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Thread: Anti-Contamination Sink Spigot Handle

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    Supporting Member rgsparber's Avatar
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    Anti-Contamination Sink Spigot Handle

    If you think your hands may be contaminated with the Novel Coronavirus, you wash them. But are you sure you don't recontaminate them by shutting off the spigot?

    Here is a general idea of how you can invent your own double-decker spigot handle. The bottom can be contaminated while the top remains clean.

    If you are interested, please see

    https://rick.sparber.org/AnticontaminationSpigot.pdf


    Your comments are welcome. All of us are smarter than any one of us.


    Thanks,

    Rick

    173 Best Homemade Tools eBook
    Rick

  2. The Following 5 Users Say Thank You to rgsparber For This Useful Post:

    glenntref (Mar 31, 2020), Jon (Apr 2, 2020), Seedtick (Mar 30, 2020), Sleykin (Apr 5, 2020), Tonyg (Mar 31, 2020)

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    Thanks rgsparber! We've added your Anti Contamination Faucet Handle to our Miscellaneous category,
    as well as to your builder page: rgsparber's Homemade Tools. Your receipt:




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    Saltfever (Mar 30, 2020)

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    Supporting Member Saltfever's Avatar
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    Excellent and very creative, Rick. The concept of creating a new part so as not to touch the infected part is your big contribution. So those of us that have levers can vise-grip (or clamp in some way) a longer lever to the existing part using your same sterile technique. Thank you.

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    Supporting Member Tonyg's Avatar
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    Nice post Rick.
    Might be safer and easier to wash and disinfect the spigot at the same time as washing one's hands though.

  7. #5
    Supporting Member rgsparber's Avatar
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    Quote Originally Posted by Tonyg View Post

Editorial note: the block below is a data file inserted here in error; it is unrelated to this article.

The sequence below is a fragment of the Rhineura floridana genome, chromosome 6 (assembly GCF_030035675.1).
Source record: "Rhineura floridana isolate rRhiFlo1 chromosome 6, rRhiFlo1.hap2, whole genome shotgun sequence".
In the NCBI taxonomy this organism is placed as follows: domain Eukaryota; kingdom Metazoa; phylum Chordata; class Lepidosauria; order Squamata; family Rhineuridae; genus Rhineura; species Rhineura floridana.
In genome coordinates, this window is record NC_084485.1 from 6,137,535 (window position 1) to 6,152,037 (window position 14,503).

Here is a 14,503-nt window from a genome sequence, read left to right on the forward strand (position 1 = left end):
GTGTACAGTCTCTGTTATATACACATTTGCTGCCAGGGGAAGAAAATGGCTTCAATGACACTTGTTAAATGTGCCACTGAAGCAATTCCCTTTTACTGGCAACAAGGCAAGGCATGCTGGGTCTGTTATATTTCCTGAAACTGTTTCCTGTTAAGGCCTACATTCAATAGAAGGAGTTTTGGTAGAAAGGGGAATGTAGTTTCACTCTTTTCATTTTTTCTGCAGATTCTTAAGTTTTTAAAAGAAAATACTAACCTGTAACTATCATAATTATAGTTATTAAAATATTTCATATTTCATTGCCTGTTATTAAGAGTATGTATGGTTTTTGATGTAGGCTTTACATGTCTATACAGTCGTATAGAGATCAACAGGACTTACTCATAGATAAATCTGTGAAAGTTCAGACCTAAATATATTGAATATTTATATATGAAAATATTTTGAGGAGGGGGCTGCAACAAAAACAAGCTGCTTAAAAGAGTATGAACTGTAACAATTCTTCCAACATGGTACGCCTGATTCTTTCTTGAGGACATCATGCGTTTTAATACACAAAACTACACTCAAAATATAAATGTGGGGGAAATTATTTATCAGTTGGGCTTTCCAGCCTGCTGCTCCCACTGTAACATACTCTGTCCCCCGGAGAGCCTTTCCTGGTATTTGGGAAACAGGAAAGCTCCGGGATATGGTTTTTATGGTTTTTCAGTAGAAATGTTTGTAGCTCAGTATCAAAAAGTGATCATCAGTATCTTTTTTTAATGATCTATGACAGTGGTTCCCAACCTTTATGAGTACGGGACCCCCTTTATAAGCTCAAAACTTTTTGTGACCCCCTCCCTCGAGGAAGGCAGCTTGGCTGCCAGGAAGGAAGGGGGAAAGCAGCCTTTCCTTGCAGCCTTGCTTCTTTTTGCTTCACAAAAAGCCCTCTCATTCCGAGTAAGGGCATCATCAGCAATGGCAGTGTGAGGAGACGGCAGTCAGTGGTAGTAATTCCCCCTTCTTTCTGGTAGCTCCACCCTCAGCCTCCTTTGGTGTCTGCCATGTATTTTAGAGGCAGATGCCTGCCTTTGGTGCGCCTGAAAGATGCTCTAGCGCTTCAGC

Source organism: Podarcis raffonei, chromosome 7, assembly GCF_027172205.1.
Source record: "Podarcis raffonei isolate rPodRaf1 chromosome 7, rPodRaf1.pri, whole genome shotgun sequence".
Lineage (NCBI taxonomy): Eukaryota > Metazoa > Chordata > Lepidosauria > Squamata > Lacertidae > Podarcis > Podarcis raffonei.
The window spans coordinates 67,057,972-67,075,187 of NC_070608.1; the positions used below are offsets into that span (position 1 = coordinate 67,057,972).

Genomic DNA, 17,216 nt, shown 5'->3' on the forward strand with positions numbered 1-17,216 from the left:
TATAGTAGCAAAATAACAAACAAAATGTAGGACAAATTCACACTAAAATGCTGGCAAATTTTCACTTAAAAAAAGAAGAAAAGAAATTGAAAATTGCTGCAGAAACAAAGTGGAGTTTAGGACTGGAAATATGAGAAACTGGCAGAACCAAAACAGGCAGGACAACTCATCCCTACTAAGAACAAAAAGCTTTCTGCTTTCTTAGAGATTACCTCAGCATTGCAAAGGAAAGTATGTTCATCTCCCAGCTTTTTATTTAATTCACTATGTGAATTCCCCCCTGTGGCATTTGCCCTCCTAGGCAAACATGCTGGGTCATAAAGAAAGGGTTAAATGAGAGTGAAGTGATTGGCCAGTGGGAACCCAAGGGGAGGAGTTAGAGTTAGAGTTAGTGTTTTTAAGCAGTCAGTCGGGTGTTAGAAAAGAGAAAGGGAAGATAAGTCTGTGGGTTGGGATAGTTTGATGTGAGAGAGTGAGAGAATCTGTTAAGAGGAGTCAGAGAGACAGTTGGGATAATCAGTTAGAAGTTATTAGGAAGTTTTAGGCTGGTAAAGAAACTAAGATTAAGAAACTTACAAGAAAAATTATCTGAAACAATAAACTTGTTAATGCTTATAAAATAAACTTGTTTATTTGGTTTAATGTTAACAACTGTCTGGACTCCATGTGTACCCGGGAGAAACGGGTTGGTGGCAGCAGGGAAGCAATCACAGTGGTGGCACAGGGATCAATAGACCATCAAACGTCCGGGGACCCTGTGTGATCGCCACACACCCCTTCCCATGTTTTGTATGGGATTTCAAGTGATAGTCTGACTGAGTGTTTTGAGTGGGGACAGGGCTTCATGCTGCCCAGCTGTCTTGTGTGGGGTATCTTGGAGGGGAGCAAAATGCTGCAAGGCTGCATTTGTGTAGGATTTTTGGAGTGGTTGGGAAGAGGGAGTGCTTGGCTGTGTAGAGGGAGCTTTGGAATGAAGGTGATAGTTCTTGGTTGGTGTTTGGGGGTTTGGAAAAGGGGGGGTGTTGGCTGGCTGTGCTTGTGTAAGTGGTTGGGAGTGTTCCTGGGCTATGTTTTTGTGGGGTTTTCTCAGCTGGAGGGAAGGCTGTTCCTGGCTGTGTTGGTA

Nice post Rick.
    Might be safer and easier to wash and disinfect the spigot at the same time as washing one's hands though.
    It would be safer to disinfect the spigot but I would not find it easier because I would forget to do it. I do see that plastic part sticking up and it reminds me where to put my hands.

    You do bring up a very important point. There is a spectrum of solutions for most problems. At one extreme we have a fully manual approach. What you suggest is in that camp. At the other extreme is a fully automatic solution. A light sensor driving a water valve comes to mind. But this is a continuum - most solution involve a mix of manual and automatic. The challenge is to find the correct blend for a particular situation.

    Rick
    Rick

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    Supporting Member mklotz's Avatar
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    Another approach is to keep a small sponge in a dish of disinfectant next to the spigots...

    Turn spigot on with "dirty" hand.
    Wash hands
    Pick up sponge with washed hand and use it to turn off spigot

    Works for any style spigot handle and disinfects possibly contaminated handle after each hand washing.
    ---
    Regards, Marv


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    Sleykin (Apr 5, 2020)

  10. #7
    Supporting Member rgsparber's Avatar
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    Quote Originally Posted by mklotz View Post
    Another approach is to keep a small sponge in a dish of disinfectant next to the spigots...

    Turn spigot on with "dirty" hand.
    Wash hands
    Pick up sponge with washed hand and use it to turn off spigot

    Works for any style spigot handle and disinfects possibly contaminated handle after each hand washing.
    At least for bleach water, the surface must remain wet for 4 minutes before all virus is dead.

    Rick



    173 Best Homemade Tools eBook
    Rick

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